Meanwhile, MTV is building a world in the online space There.com, where it can appeal to its natural demographic: teens.
Here, virtual visitors participate in a party, held within the Entropia Universe.
Additionally, the participation of universities is helping to grow the diversity in virtual communities. Furthermore, universities are experimenting with holding classes in 3D worlds. The Los Angeles Art Institute uses Second Life as a training tool for students in Interactive Design as well as a forum for online classes. This makes a lot of sense in Second Life, where an aptitude for graphics can generate revenue. It’s also a place for the university and its students to show off their work. For example, scientists and colleges are using 3D worlds to demonstrate augmented reality techniques that combine real-world objects with virtual objects. Yes, dear friends, the head-mounted display is back. And Georgia Tech is only one of several universities that have a site on Second Life’s Augmented Reality Island to show off its experiments.
Creating a New Reality
Arguably the real source of income in 3D virtual worlds stems from people’s urge to create. After all, standing around and chatting tends to get old after a while—it’s kind of like a long, awkward cocktail party unless you have something to do and to talk about. You can even turn yourself into a more interesting person. You can become a real estate mogul who buys land, improves it, builds on it, and sells it. If that doesn’t work, dance. In Second Life, dance is an art form. Acquiring dance moves is an important pastime for some, and supposedly there is work available as dancers in the various clubs to give the illusion that there really is a party going on. It’s not the kind of work your mother would approve of—but you are a different person in Second Life, and so is she. For all you know, she’s the fairy dancing next to you.
Specific tools have been created for content creation in Second Life and There.com, but users can also use third-party tools. Active Worlds offers free access to Caligari TrueSpace, an easy-to-use 3D modeler. In contrast, Entropia Universe offers its users in-house creation tools, and that fits into the world’s philosophy, which is based on its own conservation-of-energy theory: Energy can neither be created nor destroyed…except by MindArk, Entropia’s parent company.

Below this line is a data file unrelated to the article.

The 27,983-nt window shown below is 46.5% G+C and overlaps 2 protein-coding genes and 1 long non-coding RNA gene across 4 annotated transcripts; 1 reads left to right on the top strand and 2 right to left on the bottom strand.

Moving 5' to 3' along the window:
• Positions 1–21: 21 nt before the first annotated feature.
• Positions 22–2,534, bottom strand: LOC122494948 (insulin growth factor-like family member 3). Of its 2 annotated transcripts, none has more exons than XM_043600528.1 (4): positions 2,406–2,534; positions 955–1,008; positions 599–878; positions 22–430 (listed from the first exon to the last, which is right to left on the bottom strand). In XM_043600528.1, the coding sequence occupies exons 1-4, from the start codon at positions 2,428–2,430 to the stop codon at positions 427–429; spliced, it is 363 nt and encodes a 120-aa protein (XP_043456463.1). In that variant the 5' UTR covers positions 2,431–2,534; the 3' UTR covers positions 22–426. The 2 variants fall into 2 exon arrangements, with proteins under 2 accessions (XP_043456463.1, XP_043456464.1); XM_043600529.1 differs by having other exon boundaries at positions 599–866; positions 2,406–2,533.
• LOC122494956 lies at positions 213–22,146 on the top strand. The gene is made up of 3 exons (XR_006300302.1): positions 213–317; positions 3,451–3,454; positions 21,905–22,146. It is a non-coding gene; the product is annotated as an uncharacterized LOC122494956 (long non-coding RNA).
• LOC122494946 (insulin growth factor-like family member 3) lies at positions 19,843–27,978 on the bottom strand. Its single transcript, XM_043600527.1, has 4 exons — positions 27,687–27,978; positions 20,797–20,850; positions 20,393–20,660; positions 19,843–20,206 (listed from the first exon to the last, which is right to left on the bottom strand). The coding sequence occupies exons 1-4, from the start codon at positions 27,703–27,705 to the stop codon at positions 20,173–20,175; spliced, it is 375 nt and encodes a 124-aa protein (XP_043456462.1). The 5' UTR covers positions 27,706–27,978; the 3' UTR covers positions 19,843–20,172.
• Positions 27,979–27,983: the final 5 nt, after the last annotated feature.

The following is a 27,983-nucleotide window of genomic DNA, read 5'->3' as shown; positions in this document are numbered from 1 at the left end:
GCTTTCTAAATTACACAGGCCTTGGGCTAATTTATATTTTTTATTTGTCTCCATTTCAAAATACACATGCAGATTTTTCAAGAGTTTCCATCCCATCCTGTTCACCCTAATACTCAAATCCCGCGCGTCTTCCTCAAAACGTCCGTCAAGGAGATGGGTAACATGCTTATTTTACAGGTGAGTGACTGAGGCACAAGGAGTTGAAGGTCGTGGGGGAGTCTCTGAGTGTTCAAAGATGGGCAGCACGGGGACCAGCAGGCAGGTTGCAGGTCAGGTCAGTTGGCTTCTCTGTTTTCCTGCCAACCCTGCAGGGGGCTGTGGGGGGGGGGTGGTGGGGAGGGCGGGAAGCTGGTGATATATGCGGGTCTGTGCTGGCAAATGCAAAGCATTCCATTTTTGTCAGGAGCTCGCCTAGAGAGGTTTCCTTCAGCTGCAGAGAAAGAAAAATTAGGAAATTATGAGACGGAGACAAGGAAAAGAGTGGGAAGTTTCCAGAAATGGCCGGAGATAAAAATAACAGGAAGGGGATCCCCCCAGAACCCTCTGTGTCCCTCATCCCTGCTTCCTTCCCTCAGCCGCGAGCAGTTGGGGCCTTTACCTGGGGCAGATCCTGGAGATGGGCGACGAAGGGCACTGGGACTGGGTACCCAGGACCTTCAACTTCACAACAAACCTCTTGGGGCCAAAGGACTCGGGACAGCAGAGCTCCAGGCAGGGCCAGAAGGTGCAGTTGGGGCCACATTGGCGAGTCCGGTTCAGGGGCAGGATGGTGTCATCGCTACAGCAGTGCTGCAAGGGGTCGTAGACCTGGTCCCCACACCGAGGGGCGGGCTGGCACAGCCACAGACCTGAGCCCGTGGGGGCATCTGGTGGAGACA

MindArk has two goals in tightly controlling objects within the Entropia Universe. First, the company wants to be sure that creations complement the look of Entropia Universe. However, it also wants to limit the number of objects that are sold or bartered in Entropia so that they maintain their value. In contrast, Second Life residents often take pleasure in making gifts of clothing and other objects rather than selling them. It’s the happy newbie who runs across these types.
With its philosophy of tightly controlling goods, Entropia Universe more closely resembles the controlled worlds of online games rather than 3D communities. Simmonds explains how he sees the mantra that governs online economies: “There are people with lots of time and no money, and people with lots of money and no time.” In Entropia, you can’t make something from nothing, he points out, “so people can go in and work with stuff, very much like in the real world.” For instance, they can take lowly jobs, like gathering dung for fertilizer, to earn money. People with property can improve their land and allow hunting or host other activities on it.
“If you’re a successful businessman, there’s a very good chance you’ll be a good businessman in Entropia,” says Simmonds.
Most often, MindArk handles the work of creating sites for advertisers in Entropia. The company uses Autodesk’s 3ds Max primarily to build content for the company’s advertisers and clients. However, according to Marco Behrman, Entropia’s CTO, companies can build their own content and import it into Entropia if it meets MindArk’s specifications.
There.com is not as restrictive as Entropia nor as lenient as Second Life in terms of its virtual activities, which include (from left to right) a fashion show, game show, and amusement park.